Now it will be simply an older racing simulator played in a living room or bedroom. That extra tweak of cockpit cocooning is now lost. I do love this game but I think the pricing should be closer to $2.99 or $3.99 at this point.
The Japanese Saturn is the most authentic home version and has a 60fps mode, also has Japan and overseas arrangements and supports analogue control. The car is so iconic in the original game for me, the swapped out main sprite in this and other modern released versions just doesn't sit right.
Just out of interest,who was going to supply the review copy if it was not Sega?.
@Zidentia "The real problem here is it that it lacks the ability to dive deeper beyond the initial game play."
Have you heard of the "gear gacha" exploit where you're able to go off road at full speed, utilizing the full width of the road? It turns the game into another beast entirely. Some call it a cheat, but you need insane skill and you have to memorize all the shortcuts, basically putting in work, to fully take advantage of it. For me, yeah it's a moral debate. But having seen it work in person, I'm intrigued. If/when I get around to learning it, I think I'll use my Japanese account profile instead of my domestic one so I can keep track of both methods separately.
"I think the pricing should be closer to $2.99 or $3.99 at this point."
People say this but, like HAMSTER and Flying Tiger Entertainment (a.k.a. Johnny Turbo's Data East releases), they're following a fixed price model. Regardless of what kind of game it is or when it came out, it's all going to cost the same, like it or not.
Besides, if this was just a straight 3DS port, minus the 3D, the asking price might be hard to swallow. But M2 included proper HD support (all the better for me to record my gameplay), 4 more music tracks than the 3DS version, the best blur filter in existence (in my opinion), motion controls, online leaderboard with the ability to watch other people's replays, $7.99 doesn't seem that bad for all that to me.
The 3DS version is still available so no one's missing out on it. I'll keep playing it too rather buy again.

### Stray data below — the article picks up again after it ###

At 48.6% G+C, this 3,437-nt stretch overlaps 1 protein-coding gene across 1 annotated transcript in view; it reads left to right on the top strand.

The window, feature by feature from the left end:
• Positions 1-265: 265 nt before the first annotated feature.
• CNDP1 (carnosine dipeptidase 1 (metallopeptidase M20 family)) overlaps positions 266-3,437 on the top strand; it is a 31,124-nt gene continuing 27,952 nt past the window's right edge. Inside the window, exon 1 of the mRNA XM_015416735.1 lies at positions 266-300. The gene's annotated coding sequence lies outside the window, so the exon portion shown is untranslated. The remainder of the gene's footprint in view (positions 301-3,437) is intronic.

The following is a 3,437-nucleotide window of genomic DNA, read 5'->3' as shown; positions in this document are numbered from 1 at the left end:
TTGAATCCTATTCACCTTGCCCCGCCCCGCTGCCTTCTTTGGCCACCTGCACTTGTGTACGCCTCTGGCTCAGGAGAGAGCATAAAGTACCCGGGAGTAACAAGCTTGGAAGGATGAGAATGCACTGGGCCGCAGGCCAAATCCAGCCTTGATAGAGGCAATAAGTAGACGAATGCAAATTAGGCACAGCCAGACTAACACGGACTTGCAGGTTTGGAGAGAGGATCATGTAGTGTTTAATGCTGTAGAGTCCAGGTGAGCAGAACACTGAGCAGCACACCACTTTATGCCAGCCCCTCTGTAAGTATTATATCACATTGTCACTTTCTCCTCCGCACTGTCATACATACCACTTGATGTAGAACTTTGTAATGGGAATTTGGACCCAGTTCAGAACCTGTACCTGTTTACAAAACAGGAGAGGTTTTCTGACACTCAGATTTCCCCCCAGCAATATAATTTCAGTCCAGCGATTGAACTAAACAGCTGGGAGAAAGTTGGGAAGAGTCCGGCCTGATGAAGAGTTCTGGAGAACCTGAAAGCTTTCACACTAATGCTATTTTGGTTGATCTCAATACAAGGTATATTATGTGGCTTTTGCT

There are numerous hacks and cheats for the arcade as well as the console versions. There were arcade hacks that allowed you to get into developer mode and change quite a bit including the soundtrack. In its day it was an outstanding game but I would still argue the cabinet experience, especially the later one with the vibrations and movement made the game. There is literally no way to repeat this at home.
As far as pricing I am sure they have a dictum on the marketing. We have the same on most projects but the code is getting old and the added modules do not justify the cost for me especially based on my own contribution of hundred of dollars(maybe thousands) in gameplay tokens/quarters. The filter is not difficult to do and the music tracks, if they are the ones I am thinking of, were already there. They simply unlocked them.
I appreciate your perspective and I hope you enjoy it but I will pass on this one. I am sure somewhere there is still a cabinet in use that I can drop some coins in.
@construx Hot take is hot.
@RootsGenoa Ha haaaaaaaaa that £D onl6y works with the screen that's within the 3DS system. No programmer can make a TV screen emulate hardware liek that.
@YANDMAN The only difference is the way the two pictures are displayed (vertically interlaced on a 3DS screen, horizontally interlaced on a passive 3D screen, alternating on a active 3D screen), but the two pictures that create the 3D effect are the same in any case.
By the way, they talk about a motion control feature on 3DS. Is it an unlockable? Because I don't recall having seen it.
@scully1888 I know I shouldn't try at all. It's impossible to make a Nintendo fan see things for what they are.
@The_Mysteron I didn't use that word.
@Gryzor How about you Google what decent emulation looks like instead of making yourself look like a fool?
@Velocirapstar My friend, please be quiet. You're making yourself look silly.